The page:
And don't get me started on the AI in fighting games. I have never played a good one! They are all ridiculously easy to read and hence, beat! The only difficult AI's to beat are those where they have an unfair advantage, and that is in no way the same as playing another player using a character of equal (but different) strengths and trying to deconstruct their game to a point where you have them completely read and know what they are going to do before they do (one of the best aspects of fighting games, doing something your opponent thinks is in some way "psychic", when they thought I would never see it coming).

I can use a lot more examples than just wake up options, trying to zone and play footsies with the opponent, etc. etc. But, hopefully the above is enough to shed at least some light on why the entire premise of this article is just flat out wrong!

1. I can potentially play with a much larger pool of people with online multiplayer. Couch co-op is fine and all, but what if my friends are busy or something?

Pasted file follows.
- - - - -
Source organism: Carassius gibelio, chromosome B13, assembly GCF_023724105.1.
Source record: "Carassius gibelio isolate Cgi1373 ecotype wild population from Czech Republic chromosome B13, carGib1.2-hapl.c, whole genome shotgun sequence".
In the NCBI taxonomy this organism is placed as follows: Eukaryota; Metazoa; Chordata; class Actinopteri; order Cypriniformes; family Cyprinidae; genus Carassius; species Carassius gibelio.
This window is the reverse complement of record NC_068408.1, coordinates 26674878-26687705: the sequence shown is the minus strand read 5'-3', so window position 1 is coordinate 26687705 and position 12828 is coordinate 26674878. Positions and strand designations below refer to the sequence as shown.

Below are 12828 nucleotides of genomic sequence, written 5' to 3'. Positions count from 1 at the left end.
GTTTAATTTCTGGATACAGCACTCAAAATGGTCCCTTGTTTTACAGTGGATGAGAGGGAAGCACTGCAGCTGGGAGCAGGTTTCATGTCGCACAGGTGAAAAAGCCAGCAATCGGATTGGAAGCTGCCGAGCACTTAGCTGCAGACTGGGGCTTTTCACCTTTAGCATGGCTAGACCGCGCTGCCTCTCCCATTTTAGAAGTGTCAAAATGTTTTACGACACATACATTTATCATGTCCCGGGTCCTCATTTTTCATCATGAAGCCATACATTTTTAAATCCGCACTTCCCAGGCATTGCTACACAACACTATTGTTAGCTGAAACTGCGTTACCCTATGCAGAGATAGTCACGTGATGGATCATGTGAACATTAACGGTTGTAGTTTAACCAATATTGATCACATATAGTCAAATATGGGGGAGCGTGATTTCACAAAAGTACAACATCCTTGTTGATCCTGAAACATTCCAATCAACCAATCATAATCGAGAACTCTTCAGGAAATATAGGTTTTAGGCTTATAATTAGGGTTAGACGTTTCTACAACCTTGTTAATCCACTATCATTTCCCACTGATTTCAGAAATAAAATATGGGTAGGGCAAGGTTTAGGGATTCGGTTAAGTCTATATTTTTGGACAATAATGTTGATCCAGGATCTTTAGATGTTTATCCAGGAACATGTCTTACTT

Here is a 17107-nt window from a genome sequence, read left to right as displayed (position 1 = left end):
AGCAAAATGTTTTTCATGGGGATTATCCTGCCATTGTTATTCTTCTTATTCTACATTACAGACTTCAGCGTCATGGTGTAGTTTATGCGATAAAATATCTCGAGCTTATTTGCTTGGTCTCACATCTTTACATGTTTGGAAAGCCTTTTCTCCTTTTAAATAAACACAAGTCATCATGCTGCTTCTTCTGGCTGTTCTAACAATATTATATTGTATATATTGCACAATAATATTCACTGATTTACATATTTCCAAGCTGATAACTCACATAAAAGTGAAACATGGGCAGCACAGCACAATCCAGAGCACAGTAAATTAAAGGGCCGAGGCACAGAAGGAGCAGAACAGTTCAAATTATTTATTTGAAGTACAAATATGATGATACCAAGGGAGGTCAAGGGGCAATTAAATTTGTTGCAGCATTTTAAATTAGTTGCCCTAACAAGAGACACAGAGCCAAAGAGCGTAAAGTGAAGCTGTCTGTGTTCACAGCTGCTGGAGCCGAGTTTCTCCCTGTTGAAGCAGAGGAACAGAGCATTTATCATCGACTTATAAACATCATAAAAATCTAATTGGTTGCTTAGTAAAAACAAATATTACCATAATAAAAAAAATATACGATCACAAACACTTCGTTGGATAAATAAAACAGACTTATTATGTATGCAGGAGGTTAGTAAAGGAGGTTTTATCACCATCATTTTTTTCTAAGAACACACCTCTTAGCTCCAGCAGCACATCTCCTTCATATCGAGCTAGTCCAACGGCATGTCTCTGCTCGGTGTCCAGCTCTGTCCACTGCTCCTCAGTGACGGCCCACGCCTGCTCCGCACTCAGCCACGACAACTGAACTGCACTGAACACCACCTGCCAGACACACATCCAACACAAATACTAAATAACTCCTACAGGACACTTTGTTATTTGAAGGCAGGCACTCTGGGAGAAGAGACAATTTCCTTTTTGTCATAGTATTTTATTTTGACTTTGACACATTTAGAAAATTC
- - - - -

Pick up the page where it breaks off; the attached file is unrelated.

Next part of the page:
2. My best friend lives in Washington DC, I live in Texas. How the fuck do you suggest we play Borderlands 2 together if not online?

3. Playing against the AI is vastly different from playing against another person. Especially in fighting games.

"The best thing to do" isn't easy to figure out, and for every fighting game people are constantly discovering new techniques and new ways to do things. Then people figure out how to recognize and counter those techniques and the cycle continues. Some of these changes can be quite significant. For example, when Ultimate Marvel vs. Capcom 3 was released Morrigan was considered by almost all players to be close to the bottom of the barrel. However, people discovered new ways to use her and now she is considered one of the best characters. For an AI to imitate a human player, it will constantly have to be updated with all the new techniques and technique counters that are discovered. Even then, it can only play catchup while humans are developing new techniques like "Vale of Mist slows throw tech recovery so DHC into safe super, then guard break". Developing these techniques and then using them on other people, then watching as they develop counters, is why playing with humans will always be more refreshing.

Besides, "do the best move" is true for EVERY game. Figuring out the best move is the hard part.

"It is the duty of the child to point out that the emperor has no clothes," and it is the duty of the banana to point out that non-fattening foods can be tasty, too. Wouldn't you agree, Mr. Yatzee "Banana" Croshaw?